There were good reasons to move quickly. Home Capital is still trying to narrow its shortlist and hire a full-time chief executive officer – a role it hopes to fill by July. Mr. Buffett hopes it will be easier "getting him or her to join the place" with "an anchor shareholder like Berkshire."
Home Capital also had concerns over staff morale. "It's very difficult if you're coming to work every day and you've got a bunch of guys chirping about your stock going to zero," Mr. Hibben said, referring to short-sellers betting against the company.
The deal was announced just after 11 p.m. on Wednesday night, and in Shanghai, where it was already late morning, Hugo Chan was in shock. Mr. Chan, whose investment firm Kingsferry Capital bought up Home Capital shares after the share price plunged in late April, was surprised Mr. Buffett's massive firm would get involved in such a relatively small investment. But he approves of the pact.
"In the short run, yeah, it's a big dilution. But at the same time, I think with the support of Berkshire, Home Capital will just have enormous potential to emerge into a more profitable business," he said.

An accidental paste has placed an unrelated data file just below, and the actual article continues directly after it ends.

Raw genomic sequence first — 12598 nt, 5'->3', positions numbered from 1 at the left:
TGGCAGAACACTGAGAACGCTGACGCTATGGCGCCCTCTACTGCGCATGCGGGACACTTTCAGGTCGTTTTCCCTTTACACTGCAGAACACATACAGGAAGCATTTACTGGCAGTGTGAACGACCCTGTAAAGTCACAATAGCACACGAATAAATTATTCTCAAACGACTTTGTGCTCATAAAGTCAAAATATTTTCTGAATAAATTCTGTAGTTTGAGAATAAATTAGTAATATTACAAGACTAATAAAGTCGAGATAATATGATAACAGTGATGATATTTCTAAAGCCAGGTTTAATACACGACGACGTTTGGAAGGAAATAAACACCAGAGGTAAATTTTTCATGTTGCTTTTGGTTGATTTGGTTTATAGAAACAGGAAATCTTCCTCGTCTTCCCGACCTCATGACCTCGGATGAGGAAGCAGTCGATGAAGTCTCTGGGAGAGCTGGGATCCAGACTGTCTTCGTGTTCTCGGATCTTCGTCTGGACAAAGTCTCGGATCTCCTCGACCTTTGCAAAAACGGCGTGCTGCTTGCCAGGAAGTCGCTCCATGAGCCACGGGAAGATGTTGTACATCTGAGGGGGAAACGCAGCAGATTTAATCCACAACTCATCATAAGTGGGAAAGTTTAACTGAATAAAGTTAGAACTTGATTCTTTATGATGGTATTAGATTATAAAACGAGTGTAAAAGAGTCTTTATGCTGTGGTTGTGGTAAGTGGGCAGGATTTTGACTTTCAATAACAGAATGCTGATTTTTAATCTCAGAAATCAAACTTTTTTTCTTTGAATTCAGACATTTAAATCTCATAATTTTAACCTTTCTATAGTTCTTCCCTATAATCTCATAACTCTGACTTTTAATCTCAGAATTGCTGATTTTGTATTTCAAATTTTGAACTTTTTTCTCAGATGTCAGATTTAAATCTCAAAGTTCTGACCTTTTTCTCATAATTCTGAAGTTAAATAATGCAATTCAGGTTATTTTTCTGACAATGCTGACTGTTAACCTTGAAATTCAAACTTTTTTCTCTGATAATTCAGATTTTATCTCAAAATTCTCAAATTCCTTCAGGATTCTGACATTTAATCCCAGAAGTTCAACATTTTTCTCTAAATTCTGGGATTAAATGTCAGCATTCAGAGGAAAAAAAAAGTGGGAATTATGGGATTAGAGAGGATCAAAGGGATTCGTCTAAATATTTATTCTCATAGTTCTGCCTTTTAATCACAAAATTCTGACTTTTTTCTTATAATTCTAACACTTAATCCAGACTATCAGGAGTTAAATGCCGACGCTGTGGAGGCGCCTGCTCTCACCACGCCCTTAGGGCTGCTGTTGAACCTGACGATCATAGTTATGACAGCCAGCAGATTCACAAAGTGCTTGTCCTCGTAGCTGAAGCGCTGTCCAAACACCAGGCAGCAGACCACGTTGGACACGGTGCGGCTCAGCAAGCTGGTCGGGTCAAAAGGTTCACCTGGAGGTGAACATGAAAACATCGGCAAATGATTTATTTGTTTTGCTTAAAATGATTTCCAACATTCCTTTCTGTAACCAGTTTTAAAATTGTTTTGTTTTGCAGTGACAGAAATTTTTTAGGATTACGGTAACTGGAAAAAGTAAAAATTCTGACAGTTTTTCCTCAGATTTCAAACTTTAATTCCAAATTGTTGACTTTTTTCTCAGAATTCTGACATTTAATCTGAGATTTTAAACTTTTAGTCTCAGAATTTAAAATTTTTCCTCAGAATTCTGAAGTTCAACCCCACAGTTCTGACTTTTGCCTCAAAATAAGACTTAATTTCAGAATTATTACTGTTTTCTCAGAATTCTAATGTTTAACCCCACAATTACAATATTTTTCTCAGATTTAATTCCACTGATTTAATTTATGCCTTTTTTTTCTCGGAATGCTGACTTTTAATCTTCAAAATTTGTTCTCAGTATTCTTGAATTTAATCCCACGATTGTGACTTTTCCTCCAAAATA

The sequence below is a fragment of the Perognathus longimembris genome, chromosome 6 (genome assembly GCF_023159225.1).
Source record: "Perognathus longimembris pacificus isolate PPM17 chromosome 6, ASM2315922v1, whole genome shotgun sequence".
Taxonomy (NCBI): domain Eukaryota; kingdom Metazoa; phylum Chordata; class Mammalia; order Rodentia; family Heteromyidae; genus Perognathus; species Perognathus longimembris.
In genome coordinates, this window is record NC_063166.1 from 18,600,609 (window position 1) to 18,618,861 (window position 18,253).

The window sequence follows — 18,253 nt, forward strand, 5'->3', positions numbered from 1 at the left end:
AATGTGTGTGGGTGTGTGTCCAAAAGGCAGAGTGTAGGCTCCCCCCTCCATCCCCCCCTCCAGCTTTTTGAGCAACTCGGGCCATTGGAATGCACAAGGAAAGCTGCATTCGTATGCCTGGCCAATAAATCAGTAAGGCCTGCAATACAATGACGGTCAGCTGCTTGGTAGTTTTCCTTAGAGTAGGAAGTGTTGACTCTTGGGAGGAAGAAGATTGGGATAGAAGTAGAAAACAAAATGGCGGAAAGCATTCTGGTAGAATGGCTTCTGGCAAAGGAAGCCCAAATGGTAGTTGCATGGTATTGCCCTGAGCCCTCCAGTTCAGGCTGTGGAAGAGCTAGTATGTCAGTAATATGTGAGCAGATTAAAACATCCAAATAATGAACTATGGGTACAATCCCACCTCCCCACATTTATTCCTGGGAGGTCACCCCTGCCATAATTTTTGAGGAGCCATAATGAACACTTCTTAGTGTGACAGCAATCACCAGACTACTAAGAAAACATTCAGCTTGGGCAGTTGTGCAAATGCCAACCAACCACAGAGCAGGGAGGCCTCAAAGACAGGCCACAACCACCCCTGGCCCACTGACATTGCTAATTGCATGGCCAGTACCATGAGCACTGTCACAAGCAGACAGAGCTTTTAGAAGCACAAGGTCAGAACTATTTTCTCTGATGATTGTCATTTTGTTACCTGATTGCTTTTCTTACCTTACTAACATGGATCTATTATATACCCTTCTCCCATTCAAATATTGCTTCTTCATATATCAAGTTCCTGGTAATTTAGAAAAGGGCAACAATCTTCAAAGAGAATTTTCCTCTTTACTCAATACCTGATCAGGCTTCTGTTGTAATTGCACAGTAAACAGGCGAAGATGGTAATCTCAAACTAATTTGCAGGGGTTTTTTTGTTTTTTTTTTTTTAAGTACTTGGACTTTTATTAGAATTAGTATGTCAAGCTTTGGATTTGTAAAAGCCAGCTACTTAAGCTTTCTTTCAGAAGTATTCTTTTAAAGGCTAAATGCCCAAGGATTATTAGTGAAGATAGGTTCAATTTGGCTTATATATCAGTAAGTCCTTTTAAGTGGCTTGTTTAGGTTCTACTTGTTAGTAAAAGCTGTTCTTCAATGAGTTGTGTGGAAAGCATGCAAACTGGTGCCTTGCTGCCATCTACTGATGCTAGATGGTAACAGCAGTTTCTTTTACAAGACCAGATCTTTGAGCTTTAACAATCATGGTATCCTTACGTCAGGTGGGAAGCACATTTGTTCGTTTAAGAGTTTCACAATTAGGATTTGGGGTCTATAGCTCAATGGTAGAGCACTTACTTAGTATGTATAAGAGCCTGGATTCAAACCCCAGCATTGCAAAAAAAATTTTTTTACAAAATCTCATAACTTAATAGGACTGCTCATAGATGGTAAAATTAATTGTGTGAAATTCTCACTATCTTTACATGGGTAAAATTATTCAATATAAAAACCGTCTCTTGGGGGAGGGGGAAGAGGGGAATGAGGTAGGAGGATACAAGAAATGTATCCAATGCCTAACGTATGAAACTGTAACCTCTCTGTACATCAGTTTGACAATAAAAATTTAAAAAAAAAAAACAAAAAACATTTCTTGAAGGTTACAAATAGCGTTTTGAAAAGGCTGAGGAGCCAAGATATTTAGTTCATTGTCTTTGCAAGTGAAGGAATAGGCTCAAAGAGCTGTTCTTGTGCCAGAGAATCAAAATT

The deal may seem like pocket change for Berkshire Hathaway, a financial juggernaut with nearly $100-billion (U.S.) available to invest. But at its core, the strategy is simple.
"Guys like that like to make money and so I suspect that was part of their motivation," Mr. Hibben said.
Home Capital expects to seal further asset sales and deals in the near future and will use the Buffett name to woo depositors. At its peak, the company was collecting between $25-million (Canadian) and $35-million in deposits a day, before confidence in the firm evaporated and jittery investors began pulling their money.
Mr. Hibben hopes to return to accepting roughly $30-million a day.
If they're successful, "it's not victory, but it is certainly going in the right direction," he said.